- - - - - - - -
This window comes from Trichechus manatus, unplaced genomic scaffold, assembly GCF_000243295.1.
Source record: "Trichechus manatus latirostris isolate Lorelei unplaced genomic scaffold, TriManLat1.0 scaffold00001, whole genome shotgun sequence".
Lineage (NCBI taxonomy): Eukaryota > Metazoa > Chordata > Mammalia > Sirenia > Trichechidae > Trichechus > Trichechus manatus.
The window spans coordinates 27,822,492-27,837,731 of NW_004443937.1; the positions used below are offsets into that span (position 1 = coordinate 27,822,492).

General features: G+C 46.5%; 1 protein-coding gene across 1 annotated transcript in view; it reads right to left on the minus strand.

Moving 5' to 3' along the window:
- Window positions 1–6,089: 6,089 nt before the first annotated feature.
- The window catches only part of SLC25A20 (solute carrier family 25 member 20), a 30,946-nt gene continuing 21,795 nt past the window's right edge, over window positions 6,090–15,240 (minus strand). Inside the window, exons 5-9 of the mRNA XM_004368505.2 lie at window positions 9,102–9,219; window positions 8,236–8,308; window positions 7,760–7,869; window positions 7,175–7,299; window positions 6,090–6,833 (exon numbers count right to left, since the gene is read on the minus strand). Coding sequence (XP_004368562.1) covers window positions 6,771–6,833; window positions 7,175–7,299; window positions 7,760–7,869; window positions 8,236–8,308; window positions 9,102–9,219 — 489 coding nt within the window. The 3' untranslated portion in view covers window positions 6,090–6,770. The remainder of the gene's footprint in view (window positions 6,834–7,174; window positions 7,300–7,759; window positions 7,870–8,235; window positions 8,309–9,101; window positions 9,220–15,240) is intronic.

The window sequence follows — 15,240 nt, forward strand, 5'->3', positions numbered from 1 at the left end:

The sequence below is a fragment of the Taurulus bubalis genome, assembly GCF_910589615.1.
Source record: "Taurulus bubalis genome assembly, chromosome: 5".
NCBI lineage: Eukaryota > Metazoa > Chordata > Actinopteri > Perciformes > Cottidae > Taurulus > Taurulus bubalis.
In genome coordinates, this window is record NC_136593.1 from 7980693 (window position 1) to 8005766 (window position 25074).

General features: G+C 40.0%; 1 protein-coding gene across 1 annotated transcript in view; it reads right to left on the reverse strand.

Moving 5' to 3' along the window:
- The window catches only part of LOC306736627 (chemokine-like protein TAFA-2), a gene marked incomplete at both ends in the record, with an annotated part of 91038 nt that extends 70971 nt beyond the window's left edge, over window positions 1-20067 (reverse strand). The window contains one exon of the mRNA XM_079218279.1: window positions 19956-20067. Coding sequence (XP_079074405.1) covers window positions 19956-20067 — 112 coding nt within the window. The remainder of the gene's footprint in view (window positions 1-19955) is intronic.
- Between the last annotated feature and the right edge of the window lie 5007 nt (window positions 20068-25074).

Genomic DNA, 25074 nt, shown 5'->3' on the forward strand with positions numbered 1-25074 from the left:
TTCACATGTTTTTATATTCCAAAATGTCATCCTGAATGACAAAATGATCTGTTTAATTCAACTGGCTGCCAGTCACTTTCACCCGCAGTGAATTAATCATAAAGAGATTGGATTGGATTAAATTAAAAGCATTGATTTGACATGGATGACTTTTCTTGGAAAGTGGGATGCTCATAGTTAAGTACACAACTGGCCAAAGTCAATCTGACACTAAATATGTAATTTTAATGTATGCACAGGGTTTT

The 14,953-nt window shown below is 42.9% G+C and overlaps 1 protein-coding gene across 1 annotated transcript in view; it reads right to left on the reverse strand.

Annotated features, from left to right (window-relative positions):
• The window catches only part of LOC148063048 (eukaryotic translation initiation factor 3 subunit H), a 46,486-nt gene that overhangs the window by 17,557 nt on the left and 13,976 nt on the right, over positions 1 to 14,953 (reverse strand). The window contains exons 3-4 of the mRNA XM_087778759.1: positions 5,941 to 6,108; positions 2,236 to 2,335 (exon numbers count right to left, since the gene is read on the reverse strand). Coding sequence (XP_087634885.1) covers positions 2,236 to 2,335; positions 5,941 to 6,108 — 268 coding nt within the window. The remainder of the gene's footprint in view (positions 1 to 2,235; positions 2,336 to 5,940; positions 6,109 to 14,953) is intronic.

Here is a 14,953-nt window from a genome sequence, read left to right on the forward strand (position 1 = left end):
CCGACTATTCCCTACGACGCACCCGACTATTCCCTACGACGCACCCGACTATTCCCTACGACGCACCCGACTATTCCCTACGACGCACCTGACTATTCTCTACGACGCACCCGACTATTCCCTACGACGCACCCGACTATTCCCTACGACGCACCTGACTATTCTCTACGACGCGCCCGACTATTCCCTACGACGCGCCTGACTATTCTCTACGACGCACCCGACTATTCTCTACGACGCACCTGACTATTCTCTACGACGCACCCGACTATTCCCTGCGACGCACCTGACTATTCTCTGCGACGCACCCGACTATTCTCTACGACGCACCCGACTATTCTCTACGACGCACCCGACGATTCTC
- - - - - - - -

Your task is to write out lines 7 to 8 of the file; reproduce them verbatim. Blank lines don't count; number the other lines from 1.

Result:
- Window positions 1–6,089: 6,089 nt before the first annotated feature.
- The window catches only part of SLC25A20 (solute carrier family 25 member 20), a 30,946-nt gene continuing 21,795 nt past the window's right edge, over window positions 6,090–15,240 (minus strand). Inside the window, exons 5-9 of the mRNA XM_004368505.2 lie at window positions 9,102–9,219; window positions 8,236–8,308; window positions 7,760–7,869; window positions 7,175–7,299; window positions 6,090–6,833 (exon numbers count right to left, since the gene is read on the minus strand). Coding sequence (XP_004368562.1) covers window positions 6,771–6,833; window positions 7,175–7,299; window positions 7,760–7,869; window positions 8,236–8,308; window positions 9,102–9,219 — 489 coding nt within the window. The 3' untranslated portion in view covers window positions 6,090–6,770. The remainder of the gene's footprint in view (window positions 6,834–7,174; window positions 7,300–7,759; window positions 7,870–8,235; window positions 8,309–9,101; window positions 9,220–15,240) is intronic.